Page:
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Let's make a deal

Privately, the Rangers know they should trade A-Rod, but can it be done?

Posted: Tuesday November 4, 2003 12:46PM; Updated: Tuesday November 4, 2003 5:34PM
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In addition to the players who make up a sterling free-agent class, another name is quietly being talked about as teams plot their offseason strategy, especially in Boston and New York: Alex Rodriguez. Yes, the best player in baseball is available, and two sources have said that the Yankees and Red Sox have already held internal discussions about the 28-year-old shortstop.

The Rangers are on record with the politically correct disclaimer that they are not shopping Rodriguez, but they will listen to all offers. Privately, the club realizes the folly of allocating $21 million of next year's $72 million payroll to one player -- or $35 million to two players, if you throw in the millstone that is Chan Ho Park. Rodriguez wasn't promised that kind of downsizing when Rangers owner Tom Hicks lured him to Texas with that $252 million contract in December of 2000.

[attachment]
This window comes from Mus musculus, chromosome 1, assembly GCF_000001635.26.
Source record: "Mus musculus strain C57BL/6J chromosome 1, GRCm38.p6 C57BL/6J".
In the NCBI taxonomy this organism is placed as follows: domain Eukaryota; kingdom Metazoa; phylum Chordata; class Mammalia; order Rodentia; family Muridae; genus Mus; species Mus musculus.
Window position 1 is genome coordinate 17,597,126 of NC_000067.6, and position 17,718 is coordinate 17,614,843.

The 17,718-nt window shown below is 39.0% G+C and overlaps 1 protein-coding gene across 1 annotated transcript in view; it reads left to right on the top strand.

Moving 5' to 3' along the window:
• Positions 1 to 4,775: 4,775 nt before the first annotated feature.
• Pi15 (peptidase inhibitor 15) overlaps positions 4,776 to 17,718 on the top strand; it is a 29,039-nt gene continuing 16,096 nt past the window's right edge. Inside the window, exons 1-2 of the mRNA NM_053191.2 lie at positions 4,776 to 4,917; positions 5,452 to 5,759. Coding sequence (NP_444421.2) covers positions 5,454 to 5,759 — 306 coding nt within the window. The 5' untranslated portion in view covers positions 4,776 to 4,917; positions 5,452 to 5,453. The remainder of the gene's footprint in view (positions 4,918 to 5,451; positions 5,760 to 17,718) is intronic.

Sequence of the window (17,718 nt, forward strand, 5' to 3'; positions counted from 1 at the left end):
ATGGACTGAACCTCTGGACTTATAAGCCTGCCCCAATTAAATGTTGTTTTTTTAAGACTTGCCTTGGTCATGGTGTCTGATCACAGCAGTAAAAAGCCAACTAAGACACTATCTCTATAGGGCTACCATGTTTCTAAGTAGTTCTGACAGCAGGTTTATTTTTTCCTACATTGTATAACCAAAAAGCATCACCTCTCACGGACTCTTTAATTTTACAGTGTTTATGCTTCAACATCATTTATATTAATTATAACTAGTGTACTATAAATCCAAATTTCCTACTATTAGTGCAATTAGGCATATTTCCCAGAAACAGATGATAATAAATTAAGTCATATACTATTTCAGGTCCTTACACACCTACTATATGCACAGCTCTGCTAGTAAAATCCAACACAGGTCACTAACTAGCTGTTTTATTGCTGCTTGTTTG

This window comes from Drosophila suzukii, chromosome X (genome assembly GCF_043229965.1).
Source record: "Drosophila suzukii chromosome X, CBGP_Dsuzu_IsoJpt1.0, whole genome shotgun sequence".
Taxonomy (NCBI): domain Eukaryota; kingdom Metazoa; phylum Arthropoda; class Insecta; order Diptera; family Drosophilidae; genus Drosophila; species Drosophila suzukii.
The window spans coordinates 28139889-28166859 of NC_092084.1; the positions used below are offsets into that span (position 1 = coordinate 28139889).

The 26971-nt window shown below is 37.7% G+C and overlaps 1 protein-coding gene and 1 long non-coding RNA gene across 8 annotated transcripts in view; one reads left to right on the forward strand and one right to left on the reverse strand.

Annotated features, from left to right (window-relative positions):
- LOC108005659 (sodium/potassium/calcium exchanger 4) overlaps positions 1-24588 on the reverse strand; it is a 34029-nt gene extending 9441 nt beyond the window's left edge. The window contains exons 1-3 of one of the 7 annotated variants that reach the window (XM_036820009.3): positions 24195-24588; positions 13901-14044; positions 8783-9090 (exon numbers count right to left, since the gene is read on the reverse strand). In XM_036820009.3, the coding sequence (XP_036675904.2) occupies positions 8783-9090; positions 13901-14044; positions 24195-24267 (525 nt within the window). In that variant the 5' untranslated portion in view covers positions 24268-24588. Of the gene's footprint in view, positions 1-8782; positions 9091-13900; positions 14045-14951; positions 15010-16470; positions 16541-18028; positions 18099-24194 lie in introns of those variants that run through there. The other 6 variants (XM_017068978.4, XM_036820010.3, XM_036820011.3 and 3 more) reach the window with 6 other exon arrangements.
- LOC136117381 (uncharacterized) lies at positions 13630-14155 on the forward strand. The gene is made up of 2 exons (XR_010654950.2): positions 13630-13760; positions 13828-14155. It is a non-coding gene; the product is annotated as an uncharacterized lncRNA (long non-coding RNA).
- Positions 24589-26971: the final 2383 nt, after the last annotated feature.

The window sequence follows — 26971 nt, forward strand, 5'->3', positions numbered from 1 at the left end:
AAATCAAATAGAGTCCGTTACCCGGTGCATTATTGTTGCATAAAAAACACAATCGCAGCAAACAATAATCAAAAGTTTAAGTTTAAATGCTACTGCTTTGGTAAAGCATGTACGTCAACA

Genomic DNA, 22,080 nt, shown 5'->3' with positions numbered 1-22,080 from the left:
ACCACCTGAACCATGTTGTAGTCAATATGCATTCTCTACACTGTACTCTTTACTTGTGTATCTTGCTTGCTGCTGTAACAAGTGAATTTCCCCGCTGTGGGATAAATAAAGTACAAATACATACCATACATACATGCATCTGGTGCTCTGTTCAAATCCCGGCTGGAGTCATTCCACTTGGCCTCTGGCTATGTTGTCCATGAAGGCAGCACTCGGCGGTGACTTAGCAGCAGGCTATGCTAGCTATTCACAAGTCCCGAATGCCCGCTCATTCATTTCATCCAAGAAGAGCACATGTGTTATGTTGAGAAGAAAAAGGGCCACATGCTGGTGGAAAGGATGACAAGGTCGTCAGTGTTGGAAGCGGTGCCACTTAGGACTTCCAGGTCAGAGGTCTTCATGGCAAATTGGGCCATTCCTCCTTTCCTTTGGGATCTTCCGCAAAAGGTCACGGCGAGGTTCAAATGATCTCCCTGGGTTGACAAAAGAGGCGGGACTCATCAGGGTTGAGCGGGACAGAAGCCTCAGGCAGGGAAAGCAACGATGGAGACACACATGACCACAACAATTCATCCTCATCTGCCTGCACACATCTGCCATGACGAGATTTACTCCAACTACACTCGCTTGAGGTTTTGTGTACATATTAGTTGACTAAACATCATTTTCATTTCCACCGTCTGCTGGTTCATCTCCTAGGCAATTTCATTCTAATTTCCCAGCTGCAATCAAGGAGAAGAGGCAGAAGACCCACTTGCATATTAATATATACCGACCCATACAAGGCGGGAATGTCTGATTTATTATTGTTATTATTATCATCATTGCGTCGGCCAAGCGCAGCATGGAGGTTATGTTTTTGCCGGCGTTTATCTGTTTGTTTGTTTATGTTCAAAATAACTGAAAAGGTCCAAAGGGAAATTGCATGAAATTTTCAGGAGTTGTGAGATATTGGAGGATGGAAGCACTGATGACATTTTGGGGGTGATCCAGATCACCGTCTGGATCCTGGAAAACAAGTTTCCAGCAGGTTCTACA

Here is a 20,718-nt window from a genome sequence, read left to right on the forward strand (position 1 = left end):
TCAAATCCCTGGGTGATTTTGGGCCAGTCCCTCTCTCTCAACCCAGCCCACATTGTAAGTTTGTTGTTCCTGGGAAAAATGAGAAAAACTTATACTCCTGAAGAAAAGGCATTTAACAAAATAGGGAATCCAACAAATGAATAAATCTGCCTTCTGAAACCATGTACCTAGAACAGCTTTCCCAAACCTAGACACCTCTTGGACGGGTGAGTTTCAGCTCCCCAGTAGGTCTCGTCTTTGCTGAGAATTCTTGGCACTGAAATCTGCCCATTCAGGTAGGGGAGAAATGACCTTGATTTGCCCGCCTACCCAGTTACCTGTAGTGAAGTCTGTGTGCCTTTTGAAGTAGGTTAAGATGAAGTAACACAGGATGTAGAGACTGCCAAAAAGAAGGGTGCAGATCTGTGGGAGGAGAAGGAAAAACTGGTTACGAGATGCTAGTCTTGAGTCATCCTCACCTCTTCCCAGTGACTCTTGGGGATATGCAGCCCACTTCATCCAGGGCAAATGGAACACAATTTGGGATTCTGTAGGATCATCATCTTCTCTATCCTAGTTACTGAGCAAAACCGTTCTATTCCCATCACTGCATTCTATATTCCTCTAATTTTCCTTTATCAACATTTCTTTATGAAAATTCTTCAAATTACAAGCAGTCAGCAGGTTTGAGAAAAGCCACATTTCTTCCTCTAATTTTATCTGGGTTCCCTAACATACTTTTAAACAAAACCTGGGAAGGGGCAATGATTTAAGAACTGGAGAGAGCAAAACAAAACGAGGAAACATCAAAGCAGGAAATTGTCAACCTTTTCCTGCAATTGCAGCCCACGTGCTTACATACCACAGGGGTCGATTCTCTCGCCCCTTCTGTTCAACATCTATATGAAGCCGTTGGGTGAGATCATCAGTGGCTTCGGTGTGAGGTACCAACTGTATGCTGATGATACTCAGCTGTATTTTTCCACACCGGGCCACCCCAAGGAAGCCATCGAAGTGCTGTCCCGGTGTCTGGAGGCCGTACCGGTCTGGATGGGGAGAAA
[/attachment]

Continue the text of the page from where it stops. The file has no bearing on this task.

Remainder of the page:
Rodriguez has a blanket no-trade clause. He is not going to make a lateral move to the Anaheim Angels, though Anaheim's new owner Arturo Moreno would love to make a splash by getting A-Rod for pitcher Jarrod Washburn and third baseman Troy Glaus. And Rodriguez is not going to the Mets, who insulted him, rather than signing him, three years ago when they portrayed the slugger as selfish and interested in setting himself apart from the team. There is also the matter of the Mets having lost more games than the Rangers last year (95 to 91), and New York having fewer good young players to turn things around.

The Cubs would have an outside chance of appealing to Rodriguez, but the most sensible move for him would be to return to his East Coast roots and join a team that's rich enough to afford him and good enough to compete for the World Series. For now, Rodriguez, already three weeks into his offseason workouts, is saying the right things. "I'm under contract with the Texas Rangers," he said. "I'm staying out of everything and looking forward to the start of a new season."